Use this URL to cite or link to this record in EThOS: https://ethos.bl.uk/OrderDetails.do?uin=uk.bl.ethos.754051
Title: How we are together : generosity and dissonance in internet-situated performance art
Author: Dunlop, Jane
ISNI:       0000 0004 7427 1145
Awarding Body: University of Brighton
Current Institution: University of Brighton
Date of Award: 2018
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Abstract:
How we are together: generosity and dissonance in internet-situated performance art is a practice as research PhD that focuses on how artistic practices engage with the increasing ubiquity of internet communication. Specifically, it addresses how performance art practices respond to the ways internet-enabled technologies augment and extend the interactions between individuals. How we are together investigates what “together” means as internet communication technologies become ubiquitous, and how social relations interweave the on and offline sites of contemporary culture. Through a series of artworks devised alongside written analyses, the project demonstrates the ways in which “internet-situated” performance and performative artworks highlight the increasing digital mediation of contemporary practices of relation. These practices, and the relationships instantiated through them, are the basis of an investigation into the entangled politics of the emotional and technological. How we are together defines a set of contemporary “internet-situated” performance art practices, creating a subset of internet art that is specifically using and referring to the social processes of digital communications. The innovative nature of this thesis emerges from its approach to the interconnected emotional and technological politics of internet communications through its theorising of the concepts “generosity” and “dissonance”. Expanding upon Rosalyn Diprose’s Corporeal Generosity (2004), this project demonstrates how generosity operates as a tool in artistic practice that emphasises relation and enacts a specific openness and care through the terms of reciprocity in exchange. Dissonance, defined by building on theories of friction, failure and disruption in both technology and performance, provides a new critical intervention into the imbrication of emotion with digital technologies in contemporary culture. The conceptual and practical interventions of dissonance and generosity are demonstrated across the written analyses and artistic practice, which developed in parallel over the period of research. The project asks: In what specific ways is the practice of art shaped and forged by the new contingencies of relations that emerge within internet-situated contexts? In answering this question, I combine performance studies and feminist cultural theories with practice as research; this produces a new and innovative engagement with both digital philosophies and performance practices. This practice as research approach draws on feminist epistemologies to emphasise situated knowledges and emotion. In this way, the thesis bridges the theoretical gap between theories that address the politics of emotion and those that focus on the impacts of digital technologies.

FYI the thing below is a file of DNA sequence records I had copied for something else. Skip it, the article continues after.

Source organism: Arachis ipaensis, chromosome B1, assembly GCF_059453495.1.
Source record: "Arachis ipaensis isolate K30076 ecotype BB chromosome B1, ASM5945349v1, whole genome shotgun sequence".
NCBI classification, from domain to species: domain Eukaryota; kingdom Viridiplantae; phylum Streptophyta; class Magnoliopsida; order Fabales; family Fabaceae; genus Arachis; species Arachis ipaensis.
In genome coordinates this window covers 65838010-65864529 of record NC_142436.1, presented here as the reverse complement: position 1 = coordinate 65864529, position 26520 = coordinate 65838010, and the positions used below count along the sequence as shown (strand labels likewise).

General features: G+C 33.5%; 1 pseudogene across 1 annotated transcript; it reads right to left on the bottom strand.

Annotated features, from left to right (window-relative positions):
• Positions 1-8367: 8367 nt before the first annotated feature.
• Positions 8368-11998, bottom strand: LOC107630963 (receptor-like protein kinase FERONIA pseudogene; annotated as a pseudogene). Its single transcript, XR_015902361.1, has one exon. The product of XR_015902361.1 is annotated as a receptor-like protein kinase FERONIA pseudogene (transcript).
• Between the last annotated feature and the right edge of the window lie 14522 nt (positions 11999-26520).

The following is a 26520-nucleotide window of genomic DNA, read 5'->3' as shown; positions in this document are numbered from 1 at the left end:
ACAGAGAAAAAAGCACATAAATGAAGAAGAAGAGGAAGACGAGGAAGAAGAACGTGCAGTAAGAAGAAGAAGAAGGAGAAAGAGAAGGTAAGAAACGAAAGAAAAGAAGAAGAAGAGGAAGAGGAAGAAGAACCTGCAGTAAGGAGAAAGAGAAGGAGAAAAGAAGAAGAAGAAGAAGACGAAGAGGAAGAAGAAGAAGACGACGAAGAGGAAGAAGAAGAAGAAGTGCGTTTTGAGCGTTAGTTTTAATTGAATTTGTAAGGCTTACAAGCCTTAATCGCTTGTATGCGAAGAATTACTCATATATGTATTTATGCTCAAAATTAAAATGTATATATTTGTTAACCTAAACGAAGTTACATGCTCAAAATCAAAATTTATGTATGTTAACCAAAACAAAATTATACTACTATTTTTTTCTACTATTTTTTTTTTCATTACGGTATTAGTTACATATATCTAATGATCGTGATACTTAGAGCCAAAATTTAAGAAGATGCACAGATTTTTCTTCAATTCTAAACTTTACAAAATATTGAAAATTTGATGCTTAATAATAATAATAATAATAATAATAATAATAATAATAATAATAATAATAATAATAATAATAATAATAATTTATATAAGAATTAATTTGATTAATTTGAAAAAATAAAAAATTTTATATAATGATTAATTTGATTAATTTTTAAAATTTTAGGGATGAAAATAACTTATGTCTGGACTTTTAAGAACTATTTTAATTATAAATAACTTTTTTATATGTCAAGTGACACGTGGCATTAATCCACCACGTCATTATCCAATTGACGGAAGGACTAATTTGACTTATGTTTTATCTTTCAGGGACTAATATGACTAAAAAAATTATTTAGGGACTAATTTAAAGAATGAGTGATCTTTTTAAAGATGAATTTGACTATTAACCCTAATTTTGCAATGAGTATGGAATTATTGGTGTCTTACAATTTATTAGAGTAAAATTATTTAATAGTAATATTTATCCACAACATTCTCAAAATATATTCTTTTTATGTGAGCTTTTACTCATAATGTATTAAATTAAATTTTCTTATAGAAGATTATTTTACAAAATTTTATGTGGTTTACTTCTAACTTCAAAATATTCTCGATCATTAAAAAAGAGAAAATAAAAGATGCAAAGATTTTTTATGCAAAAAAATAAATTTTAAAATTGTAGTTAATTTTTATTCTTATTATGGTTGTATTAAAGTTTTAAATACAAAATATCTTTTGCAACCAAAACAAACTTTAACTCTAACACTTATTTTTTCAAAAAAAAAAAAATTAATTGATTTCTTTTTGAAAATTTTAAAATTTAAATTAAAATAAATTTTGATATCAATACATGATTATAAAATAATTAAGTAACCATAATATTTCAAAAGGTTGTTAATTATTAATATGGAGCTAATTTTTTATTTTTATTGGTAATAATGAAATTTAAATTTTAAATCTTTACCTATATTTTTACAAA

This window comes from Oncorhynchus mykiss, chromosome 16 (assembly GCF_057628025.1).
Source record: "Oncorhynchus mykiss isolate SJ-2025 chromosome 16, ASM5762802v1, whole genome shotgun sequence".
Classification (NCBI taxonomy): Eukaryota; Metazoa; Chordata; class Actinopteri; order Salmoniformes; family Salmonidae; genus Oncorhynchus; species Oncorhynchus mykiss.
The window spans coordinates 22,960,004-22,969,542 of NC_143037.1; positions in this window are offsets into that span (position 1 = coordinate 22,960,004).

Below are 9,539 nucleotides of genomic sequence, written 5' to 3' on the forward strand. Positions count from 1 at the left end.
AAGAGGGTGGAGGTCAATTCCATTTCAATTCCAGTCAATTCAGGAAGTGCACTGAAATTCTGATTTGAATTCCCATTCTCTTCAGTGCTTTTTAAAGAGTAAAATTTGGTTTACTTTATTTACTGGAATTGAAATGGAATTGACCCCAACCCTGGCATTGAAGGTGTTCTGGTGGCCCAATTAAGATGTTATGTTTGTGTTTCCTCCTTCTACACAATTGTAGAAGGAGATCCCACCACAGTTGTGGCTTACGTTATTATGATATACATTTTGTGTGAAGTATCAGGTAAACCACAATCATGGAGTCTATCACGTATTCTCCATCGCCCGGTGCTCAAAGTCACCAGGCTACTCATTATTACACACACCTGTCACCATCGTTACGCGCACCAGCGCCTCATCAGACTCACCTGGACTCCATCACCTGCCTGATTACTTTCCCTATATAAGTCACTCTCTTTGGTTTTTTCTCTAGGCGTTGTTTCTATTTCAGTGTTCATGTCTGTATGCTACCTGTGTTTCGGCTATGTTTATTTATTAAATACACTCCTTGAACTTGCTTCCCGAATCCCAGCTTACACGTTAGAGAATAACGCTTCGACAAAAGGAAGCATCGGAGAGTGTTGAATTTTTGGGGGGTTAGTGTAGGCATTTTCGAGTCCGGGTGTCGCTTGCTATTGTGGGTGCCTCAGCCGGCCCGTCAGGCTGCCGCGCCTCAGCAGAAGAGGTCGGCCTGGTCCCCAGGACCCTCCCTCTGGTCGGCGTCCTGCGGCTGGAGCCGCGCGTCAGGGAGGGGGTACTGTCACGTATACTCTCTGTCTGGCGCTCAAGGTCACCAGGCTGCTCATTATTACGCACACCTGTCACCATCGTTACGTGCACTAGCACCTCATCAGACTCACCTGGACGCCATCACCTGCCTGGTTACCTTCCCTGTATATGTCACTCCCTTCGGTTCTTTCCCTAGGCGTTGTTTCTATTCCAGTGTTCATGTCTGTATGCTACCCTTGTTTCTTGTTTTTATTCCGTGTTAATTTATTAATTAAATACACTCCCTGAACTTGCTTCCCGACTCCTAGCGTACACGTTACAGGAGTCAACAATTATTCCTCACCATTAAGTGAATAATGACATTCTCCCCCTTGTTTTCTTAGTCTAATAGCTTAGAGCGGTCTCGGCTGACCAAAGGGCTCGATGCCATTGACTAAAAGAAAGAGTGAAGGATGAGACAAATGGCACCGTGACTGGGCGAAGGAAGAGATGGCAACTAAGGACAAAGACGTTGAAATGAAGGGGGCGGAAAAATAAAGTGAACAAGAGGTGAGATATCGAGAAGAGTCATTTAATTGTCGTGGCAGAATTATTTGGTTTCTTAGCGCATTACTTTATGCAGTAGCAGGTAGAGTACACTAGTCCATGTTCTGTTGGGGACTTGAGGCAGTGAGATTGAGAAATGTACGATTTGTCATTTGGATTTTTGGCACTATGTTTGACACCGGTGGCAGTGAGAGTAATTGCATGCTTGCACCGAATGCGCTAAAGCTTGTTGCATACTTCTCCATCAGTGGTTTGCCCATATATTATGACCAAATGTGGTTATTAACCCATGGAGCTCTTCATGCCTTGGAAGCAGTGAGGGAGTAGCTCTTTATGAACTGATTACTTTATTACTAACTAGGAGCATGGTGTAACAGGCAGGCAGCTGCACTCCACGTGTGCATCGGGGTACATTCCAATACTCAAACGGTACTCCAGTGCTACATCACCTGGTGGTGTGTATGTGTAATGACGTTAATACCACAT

Supervisor: Not available Sponsor: Not available
Qualification Name: Thesis (Ph.D.) Qualification Level: Doctoral
EThOS ID: uk.bl.ethos.754051  DOI: Not available
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